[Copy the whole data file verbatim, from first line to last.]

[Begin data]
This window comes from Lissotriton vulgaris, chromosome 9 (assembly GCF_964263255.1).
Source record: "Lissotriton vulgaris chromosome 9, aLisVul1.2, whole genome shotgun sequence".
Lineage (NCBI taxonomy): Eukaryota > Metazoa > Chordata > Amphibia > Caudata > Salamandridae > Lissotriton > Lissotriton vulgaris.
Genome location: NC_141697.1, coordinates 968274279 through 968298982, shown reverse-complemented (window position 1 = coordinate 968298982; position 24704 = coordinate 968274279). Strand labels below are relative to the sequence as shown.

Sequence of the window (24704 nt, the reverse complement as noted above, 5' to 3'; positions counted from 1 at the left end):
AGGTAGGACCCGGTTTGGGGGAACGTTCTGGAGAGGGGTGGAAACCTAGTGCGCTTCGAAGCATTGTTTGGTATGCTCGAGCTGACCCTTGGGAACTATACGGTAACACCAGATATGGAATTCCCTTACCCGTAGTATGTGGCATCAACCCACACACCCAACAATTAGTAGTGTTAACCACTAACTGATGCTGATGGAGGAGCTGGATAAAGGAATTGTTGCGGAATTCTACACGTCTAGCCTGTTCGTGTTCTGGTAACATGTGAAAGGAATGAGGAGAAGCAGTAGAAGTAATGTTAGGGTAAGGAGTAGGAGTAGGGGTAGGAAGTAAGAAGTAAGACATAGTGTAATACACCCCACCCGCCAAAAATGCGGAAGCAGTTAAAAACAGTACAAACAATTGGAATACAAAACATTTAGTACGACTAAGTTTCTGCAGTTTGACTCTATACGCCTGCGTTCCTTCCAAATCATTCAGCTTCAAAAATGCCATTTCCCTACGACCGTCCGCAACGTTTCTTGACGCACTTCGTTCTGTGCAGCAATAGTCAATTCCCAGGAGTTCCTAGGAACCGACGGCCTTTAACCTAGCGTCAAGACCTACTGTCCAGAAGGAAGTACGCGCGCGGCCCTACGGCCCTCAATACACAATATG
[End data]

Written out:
This window comes from Lissotriton vulgaris, chromosome 9 (assembly GCF_964263255.1).
Source record: "Lissotriton vulgaris chromosome 9, aLisVul1.2, whole genome shotgun sequence".
Lineage (NCBI taxonomy): Eukaryota > Metazoa > Chordata > Amphibia > Caudata > Salamandridae > Lissotriton > Lissotriton vulgaris.
Genome location: NC_141697.1, coordinates 968274279 through 968298982, shown reverse-complemented (window position 1 = coordinate 968298982; position 24704 = coordinate 968274279). Strand labels below are relative to the sequence as shown.

Sequence of the window (24704 nt, the reverse complement as noted above, 5' to 3'; positions counted from 1 at the left end):
AGGTAGGACCCGGTTTGGGGGAACGTTCTGGAGAGGGGTGGAAACCTAGTGCGCTTCGAAGCATTGTTTGGTATGCTCGAGCTGACCCTTGGGAACTATACGGTAACACCAGATATGGAATTCCCTTACCCGTAGTATGTGGCATCAACCCACACACCCAACAATTAGTAGTGTTAACCACTAACTGATGCTGATGGAGGAGCTGGATAAAGGAATTGTTGCGGAATTCTACACGTCTAGCCTGTTCGTGTTCTGGTAACATGTGAAAGGAATGAGGAGAAGCAGTAGAAGTAATGTTAGGGTAAGGAGTAGGAGTAGGGGTAGGAAGTAAGAAGTAAGACATAGTGTAATACACCCCACCCGCCAAAAATGCGGAAGCAGTTAAAAACAGTACAAACAATTGGAATACAAAACATTTAGTACGACTAAGTTTCTGCAGTTTGACTCTATACGCCTGCGTTCCTTCCAAATCATTCAGCTTCAAAAATGCCATTTCCCTACGACCGTCCGCAACGTTTCTTGACGCACTTCGTTCTGTGCAGCAATAGTCAATTCCCAGGAGTTCCTAGGAACCGACGGCCTTTAACCTAGCGTCAAGACCTACTGTCCAGAAGGAAGTACGCGCGCGGCCCTACGGCCCTCAATACACAATATG